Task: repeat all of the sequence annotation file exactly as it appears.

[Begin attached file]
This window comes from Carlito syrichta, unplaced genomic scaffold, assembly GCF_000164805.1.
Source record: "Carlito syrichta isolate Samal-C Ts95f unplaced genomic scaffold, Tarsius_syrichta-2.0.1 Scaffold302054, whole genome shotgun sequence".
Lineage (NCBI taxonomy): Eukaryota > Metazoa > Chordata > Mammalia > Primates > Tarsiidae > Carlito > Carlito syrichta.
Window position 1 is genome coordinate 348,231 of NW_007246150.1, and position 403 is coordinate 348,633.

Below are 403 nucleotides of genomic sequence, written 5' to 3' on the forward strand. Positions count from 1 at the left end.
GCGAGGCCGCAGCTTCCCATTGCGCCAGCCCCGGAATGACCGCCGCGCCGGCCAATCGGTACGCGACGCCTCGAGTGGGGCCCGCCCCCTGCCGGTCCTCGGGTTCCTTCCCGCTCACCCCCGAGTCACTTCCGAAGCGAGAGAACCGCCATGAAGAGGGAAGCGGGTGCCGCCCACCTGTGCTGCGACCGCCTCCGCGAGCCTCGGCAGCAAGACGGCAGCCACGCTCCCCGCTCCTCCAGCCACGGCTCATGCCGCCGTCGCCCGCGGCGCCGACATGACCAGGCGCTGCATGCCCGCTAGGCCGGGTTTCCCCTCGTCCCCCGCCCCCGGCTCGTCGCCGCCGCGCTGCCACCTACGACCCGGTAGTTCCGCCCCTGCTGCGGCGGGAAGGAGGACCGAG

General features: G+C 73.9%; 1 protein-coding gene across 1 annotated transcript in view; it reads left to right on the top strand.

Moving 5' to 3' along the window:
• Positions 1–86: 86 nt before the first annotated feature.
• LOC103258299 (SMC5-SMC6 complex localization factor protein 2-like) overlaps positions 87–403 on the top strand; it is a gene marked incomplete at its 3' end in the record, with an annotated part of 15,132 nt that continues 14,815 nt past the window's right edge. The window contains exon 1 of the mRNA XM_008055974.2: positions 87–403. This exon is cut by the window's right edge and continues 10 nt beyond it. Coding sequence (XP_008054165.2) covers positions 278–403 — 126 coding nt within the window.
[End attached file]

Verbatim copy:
This window comes from Carlito syrichta, unplaced genomic scaffold, assembly GCF_000164805.1.
Source record: "Carlito syrichta isolate Samal-C Ts95f unplaced genomic scaffold, Tarsius_syrichta-2.0.1 Scaffold302054, whole genome shotgun sequence".
Lineage (NCBI taxonomy): Eukaryota > Metazoa > Chordata > Mammalia > Primates > Tarsiidae > Carlito > Carlito syrichta.
Window position 1 is genome coordinate 348,231 of NW_007246150.1, and position 403 is coordinate 348,633.

Below are 403 nucleotides of genomic sequence, written 5' to 3' on the forward strand. Positions count from 1 at the left end.
GCGAGGCCGCAGCTTCCCATTGCGCCAGCCCCGGAATGACCGCCGCGCCGGCCAATCGGTACGCGACGCCTCGAGTGGGGCCCGCCCCCTGCCGGTCCTCGGGTTCCTTCCCGCTCACCCCCGAGTCACTTCCGAAGCGAGAGAACCGCCATGAAGAGGGAAGCGGGTGCCGCCCACCTGTGCTGCGACCGCCTCCGCGAGCCTCGGCAGCAAGACGGCAGCCACGCTCCCCGCTCCTCCAGCCACGGCTCATGCCGCCGTCGCCCGCGGCGCCGACATGACCAGGCGCTGCATGCCCGCTAGGCCGGGTTTCCCCTCGTCCCCCGCCCCCGGCTCGTCGCCGCCGCGCTGCCACCTACGACCCGGTAGTTCCGCCCCTGCTGCGGCGGGAAGGAGGACCGAG

General features: G+C 73.9%; 1 protein-coding gene across 1 annotated transcript in view; it reads left to right on the top strand.

Moving 5' to 3' along the window:
• Positions 1–86: 86 nt before the first annotated feature.
• LOC103258299 (SMC5-SMC6 complex localization factor protein 2-like) overlaps positions 87–403 on the top strand; it is a gene marked incomplete at its 3' end in the record, with an annotated part of 15,132 nt that continues 14,815 nt past the window's right edge. The window contains exon 1 of the mRNA XM_008055974.2: positions 87–403. This exon is cut by the window's right edge and continues 10 nt beyond it. Coding sequence (XP_008054165.2) covers positions 278–403 — 126 coding nt within the window.